Swing-Setup A

You may have heard baseball players talk about “staying back” when hitting. The idea is to keep the body from spinning out before bat meets ball. Rotate too early and the hands lag well behind the hips and shoulders, sapping power and causing poor contact.

A similar concept applies in golf.

While the golf ball doesn't come whizzing in at 90 MPH, it's still important to stay behind the ball when hitting the driver. Otherwise, you'll lose not only power but accuracy – and we all know golfers must play their foul balls.

The first step to staying behind the ball is setting up that way. With the driver, the ball should be positioned off the left heel (right-handers), with about 60 percent of your weight on the right foot and the right shoulder slightly lower than the left.

You are now behind the ball; concentrate on returning to this position at impact. Keep a mental image of the clubhead chasing the ball after contact, which will prevent the left side from spinning out and up too soon.
The ability to stay behind the ball at impact is one of the key ingredients to hitting quality shots. If you feel like you struggle with this part of the golf swing, use the information below to start solving the problem as soon as possible. After just one or two trips to the range you could find yourself making better swings, and hitting better shots.

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How and Why You Should Stay Behind the Golf Ball

How and Why You Should Stay Behind the Golf Ball

Although you stand next to the golf ball while making a swing, staying 'behind the golf ball' is actually one of most important fundamentals in the game. So what does it mean to stay behind the ball? When you arrive at impact, you are behind the ball if your head has not drifted past the ball and closer to the target. Ideally, your head will be slightly behind the ball (or right over top of it) so you can attack down through the shot aggressively. Players who get past the ball during the downswing will always struggle to hit powerful shots on the correct line.

Getting past the ball in the downswing is a common amateur mistake. It is easy to fall into the trap of allowing your weight to slide toward the target during the downswing, which will inevitably carry your head past the ball by the time you reach impact. The downswing should be about rotation, not lateral movement, and rotating correctly is the best way to ensure that you stay behind the ball throughout the swing.

All golfers love to hit with power, and staying behind the ball will help you do just that – but the real benefit to staying behind the ball at impact is being able to hit your shots on line time after time. Accuracy will always be critical in golf, because it doesn't matter how far you hit the ball when it lands in the trees or the water. Staying behind the golf ball will allow you to get the face of the club square to your target line at impact for frequently, leading to straighter shots. From your wedges all the way through your driver, keeping your head back at impact is a fundamental that requires your attention.

Another reason it is important to stay behind the ball is the fact that keeping your head in the proper position is a great sign that you have done everything else right in your swing. With your head behind the ball at impact, you can be confident that you are on balance and your lower body is leading the way nicely through the downswing. Also, if you are able to keep your head back in the downswing, there is a good chance that your eyes are looking down at the ball. Staying behind the golf ball isn't the only important fundamental in golf, but it is a good way to check on the overall health of your swing mechanics.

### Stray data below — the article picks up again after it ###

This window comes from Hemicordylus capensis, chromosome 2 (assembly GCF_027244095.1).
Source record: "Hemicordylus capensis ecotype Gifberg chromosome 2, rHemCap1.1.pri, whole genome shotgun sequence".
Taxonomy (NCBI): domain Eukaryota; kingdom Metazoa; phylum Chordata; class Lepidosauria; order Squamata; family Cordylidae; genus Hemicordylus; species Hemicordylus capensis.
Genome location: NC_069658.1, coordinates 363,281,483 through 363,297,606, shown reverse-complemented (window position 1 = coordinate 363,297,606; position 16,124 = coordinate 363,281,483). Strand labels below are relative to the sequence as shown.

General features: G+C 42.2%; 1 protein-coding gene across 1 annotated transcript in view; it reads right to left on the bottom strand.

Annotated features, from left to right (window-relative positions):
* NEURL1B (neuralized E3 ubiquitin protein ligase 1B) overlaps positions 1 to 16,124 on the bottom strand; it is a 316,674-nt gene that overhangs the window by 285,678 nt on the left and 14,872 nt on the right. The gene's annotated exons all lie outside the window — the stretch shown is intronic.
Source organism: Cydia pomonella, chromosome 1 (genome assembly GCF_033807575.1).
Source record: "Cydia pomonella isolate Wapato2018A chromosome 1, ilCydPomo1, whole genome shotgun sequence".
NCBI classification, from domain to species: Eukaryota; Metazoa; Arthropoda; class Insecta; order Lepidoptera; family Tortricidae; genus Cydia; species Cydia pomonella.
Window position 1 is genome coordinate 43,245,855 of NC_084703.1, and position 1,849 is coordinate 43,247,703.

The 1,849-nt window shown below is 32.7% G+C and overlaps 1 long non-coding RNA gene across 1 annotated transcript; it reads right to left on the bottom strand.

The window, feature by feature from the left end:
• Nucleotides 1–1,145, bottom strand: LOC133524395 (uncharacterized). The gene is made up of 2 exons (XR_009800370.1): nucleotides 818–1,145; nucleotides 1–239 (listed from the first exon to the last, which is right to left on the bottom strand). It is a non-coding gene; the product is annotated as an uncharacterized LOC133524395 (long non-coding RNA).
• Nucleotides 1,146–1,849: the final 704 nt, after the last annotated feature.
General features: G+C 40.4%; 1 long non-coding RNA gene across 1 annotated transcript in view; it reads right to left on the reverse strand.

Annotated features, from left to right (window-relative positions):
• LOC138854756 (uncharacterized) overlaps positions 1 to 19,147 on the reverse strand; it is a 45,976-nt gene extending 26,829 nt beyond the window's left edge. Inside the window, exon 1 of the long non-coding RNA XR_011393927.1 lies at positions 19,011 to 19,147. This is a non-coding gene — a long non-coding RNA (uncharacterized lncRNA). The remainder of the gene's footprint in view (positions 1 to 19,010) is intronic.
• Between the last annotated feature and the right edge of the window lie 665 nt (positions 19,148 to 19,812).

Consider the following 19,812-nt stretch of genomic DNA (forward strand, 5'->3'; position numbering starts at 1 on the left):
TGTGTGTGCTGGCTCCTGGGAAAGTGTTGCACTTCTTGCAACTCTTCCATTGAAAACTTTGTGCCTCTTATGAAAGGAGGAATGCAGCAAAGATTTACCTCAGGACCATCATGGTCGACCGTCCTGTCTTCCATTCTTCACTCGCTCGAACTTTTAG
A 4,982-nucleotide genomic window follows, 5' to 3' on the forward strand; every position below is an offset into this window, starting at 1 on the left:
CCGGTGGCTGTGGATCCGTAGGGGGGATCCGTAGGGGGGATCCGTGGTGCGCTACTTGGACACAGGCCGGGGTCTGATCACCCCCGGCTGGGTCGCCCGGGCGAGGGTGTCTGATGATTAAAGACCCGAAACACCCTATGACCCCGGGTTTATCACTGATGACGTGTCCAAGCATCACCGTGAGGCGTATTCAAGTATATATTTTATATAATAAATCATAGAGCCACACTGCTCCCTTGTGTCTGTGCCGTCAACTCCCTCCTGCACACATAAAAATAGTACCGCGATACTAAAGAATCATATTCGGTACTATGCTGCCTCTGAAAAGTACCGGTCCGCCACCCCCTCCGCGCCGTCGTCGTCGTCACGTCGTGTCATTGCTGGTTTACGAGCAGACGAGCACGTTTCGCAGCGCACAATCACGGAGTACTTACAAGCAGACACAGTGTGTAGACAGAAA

All of the instruction below is based on a right handed golfer. If you play left handed, please reverse the directions as necessary.

The Many Benefits

The Many Benefits

As was alluded to above, there are a number of benefits to be gained from staying behind the golf ball at impact. If you can learn this important fundamental and successful add it to your technique, you will notice the overall quality of your ball striking will quickly improve. Keeping your head behind the ball is a powerful position which allows you to unleash all of your potential power through the shot. On the flip side, sliding your head position to the left of the ball at impact is a harmful mistake which will most certainly damage your game.

Following is a list of some of the many benefits you can enjoy simply by staying behind the golf ball at impact.

  • Added distance. This is probably the point that will sell you on trying to keep your head behind the ball in the golf swing. Everyone loves to add distance to their shots – especially off the tee. Not only will you be able to impress your friends when you blast a few long drives down the middle of the fairway, those long drives will also help you shoot lower scores. Shorter approach shots usually equal more birdie opportunities, which will add up to the better score at the end of the day. Distance isn't everything in golf, but it certainly helps – and keeping your head behind the ball is crucial to reaching your distance potential.
  • Hitting your line. There are two parts to every golf shot that you hit – distance, and accuracy. You want to get the distance right, of course, but you need to get the line correct as well. By staying behind the ball, you will improve your ability to start the shot on the intended target line. No golfer is able to hit their line with every shout throughout the day, but even hitting two or three extra shots at your target over the period of 18 holes will greatly help your scores.